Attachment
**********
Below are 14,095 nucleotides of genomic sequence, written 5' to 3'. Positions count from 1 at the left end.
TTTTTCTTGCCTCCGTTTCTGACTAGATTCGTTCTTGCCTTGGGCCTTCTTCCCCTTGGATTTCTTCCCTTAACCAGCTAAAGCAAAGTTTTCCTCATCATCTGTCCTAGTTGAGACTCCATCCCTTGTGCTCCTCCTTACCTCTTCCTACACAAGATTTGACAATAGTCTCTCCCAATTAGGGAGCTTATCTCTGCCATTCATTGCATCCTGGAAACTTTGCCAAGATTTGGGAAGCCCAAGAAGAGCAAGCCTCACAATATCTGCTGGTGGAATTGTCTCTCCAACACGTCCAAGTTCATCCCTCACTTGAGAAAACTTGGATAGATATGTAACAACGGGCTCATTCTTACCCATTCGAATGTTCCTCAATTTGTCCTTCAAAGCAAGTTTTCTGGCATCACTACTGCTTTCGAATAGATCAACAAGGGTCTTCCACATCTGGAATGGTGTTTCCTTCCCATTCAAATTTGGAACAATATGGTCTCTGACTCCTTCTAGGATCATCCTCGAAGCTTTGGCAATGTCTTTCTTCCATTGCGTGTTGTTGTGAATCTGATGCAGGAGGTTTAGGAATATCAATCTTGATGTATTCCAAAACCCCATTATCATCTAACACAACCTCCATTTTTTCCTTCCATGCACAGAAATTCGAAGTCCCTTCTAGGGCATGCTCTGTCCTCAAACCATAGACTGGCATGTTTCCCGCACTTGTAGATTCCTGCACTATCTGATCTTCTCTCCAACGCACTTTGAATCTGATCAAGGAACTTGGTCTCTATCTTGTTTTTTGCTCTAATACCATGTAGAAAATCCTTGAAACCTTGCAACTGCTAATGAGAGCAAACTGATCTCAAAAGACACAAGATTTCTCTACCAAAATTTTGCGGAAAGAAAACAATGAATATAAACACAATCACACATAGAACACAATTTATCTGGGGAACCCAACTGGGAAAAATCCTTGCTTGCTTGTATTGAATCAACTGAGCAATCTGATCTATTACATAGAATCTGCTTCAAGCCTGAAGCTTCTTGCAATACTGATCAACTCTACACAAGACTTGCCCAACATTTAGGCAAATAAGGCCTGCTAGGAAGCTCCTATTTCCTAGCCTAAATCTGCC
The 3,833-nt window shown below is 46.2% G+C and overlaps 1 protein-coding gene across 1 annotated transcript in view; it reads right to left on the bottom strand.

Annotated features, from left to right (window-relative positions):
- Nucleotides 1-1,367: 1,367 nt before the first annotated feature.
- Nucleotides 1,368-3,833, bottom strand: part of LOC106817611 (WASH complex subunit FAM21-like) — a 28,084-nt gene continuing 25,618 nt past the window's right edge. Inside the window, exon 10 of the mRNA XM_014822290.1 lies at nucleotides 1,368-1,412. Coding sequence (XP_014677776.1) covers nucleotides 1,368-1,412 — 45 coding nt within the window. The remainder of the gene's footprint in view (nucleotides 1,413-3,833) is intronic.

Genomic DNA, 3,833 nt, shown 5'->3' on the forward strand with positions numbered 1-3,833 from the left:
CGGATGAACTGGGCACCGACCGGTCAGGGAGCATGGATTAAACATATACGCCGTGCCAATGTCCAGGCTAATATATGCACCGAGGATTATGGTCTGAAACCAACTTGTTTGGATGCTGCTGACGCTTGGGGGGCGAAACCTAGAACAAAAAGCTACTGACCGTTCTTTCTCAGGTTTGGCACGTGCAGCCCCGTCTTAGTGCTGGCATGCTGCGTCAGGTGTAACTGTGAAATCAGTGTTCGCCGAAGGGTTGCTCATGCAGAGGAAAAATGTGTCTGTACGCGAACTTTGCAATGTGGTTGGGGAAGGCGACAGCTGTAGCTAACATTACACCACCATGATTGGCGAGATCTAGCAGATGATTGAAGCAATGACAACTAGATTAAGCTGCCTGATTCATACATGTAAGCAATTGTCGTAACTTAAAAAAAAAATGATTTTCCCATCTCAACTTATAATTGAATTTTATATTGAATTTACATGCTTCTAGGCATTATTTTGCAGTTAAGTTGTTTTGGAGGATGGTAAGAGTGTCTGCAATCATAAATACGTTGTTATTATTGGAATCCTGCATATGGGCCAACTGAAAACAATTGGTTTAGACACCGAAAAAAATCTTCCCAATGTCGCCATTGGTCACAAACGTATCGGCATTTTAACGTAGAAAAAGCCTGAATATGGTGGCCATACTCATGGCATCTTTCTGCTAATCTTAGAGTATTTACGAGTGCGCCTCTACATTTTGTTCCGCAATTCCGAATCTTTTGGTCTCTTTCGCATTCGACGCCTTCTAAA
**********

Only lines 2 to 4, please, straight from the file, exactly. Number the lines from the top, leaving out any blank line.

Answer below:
TTTTTCTTGCCTCCGTTTCTGACTAGATTCGTTCTTGCCTTGGGCCTTCTTCCCCTTGGATTTCTTCCCTTAACCAGCTAAAGCAAAGTTTTCCTCATCATCTGTCCTAGTTGAGACTCCATCCCTTGTGCTCCTCCTTACCTCTTCCTACACAAGATTTGACAATAGTCTCTCCCAATTAGGGAGCTTATCTCTGCCATTCATTGCATCCTGGAAACTTTGCCAAGATTTGGGAAGCCCAAGAAGAGCAAGCCTCACAATATCTGCTGGTGGAATTGTCTCTCCAACACGTCCAAGTTCATCCCTCACTTGAGAAAACTTGGATAGATATGTAACAACGGGCTCATTCTTACCCATTCGAATGTTCCTCAATTTGTCCTTCAAAGCAAGTTTTCTGGCATCACTACTGCTTTCGAATAGATCAACAAGGGTCTTCCACATCTGGAATGGTGTTTCCTTCCCATTCAAATTTGGAACAATATGGTCTCTGACTCCTTCTAGGATCATCCTCGAAGCTTTGGCAATGTCTTTCTTCCATTGCGTGTTGTTGTGAATCTGATGCAGGAGGTTTAGGAATATCAATCTTGATGTATTCCAAAACCCCATTATCATCTAACACAACCTCCATTTTTTCCTTCCATGCACAGAAATTCGAAGTCCCTTCTAGGGCATGCTCTGTCCTCAAACCATAGACTGGCATGTTTCCCGCACTTGTAGATTCCTGCACTATCTGATCTTCTCTCCAACGCACTTTGAATCTGATCAAGGAACTTGGTCTCTATCTTGTTTTTTGCTCTAATACCATGTAGAAAATCCTTGAAACCTTGCAACTGCTAATGAGAGCAAACTGATCTCAAAAGACACAAGATTTCTCTACCAAAATTTTGCGGAAAGAAAACAATGAATATAAACACAATCACACATAGAACACAATTTATCTGGGGAACCCAACTGGGAAAAATCCTTGCTTGCTTGTATTGAATCAACTGAGCAATCTGATCTATTACATAGAATCTGCTTCAAGCCTGAAGCTTCTTGCAATACTGATCAACTCTACACAAGACTTGCCCAACATTTAGGCAAATAAGGCCTGCTAGGAAGCTCCTATTTCCTAGCCTAAATCTGCC
The 3,833-nt window shown below is 46.2% G+C and overlaps 1 protein-coding gene across 1 annotated transcript in view; it reads right to left on the bottom strand.

Annotated features, from left to right (window-relative positions):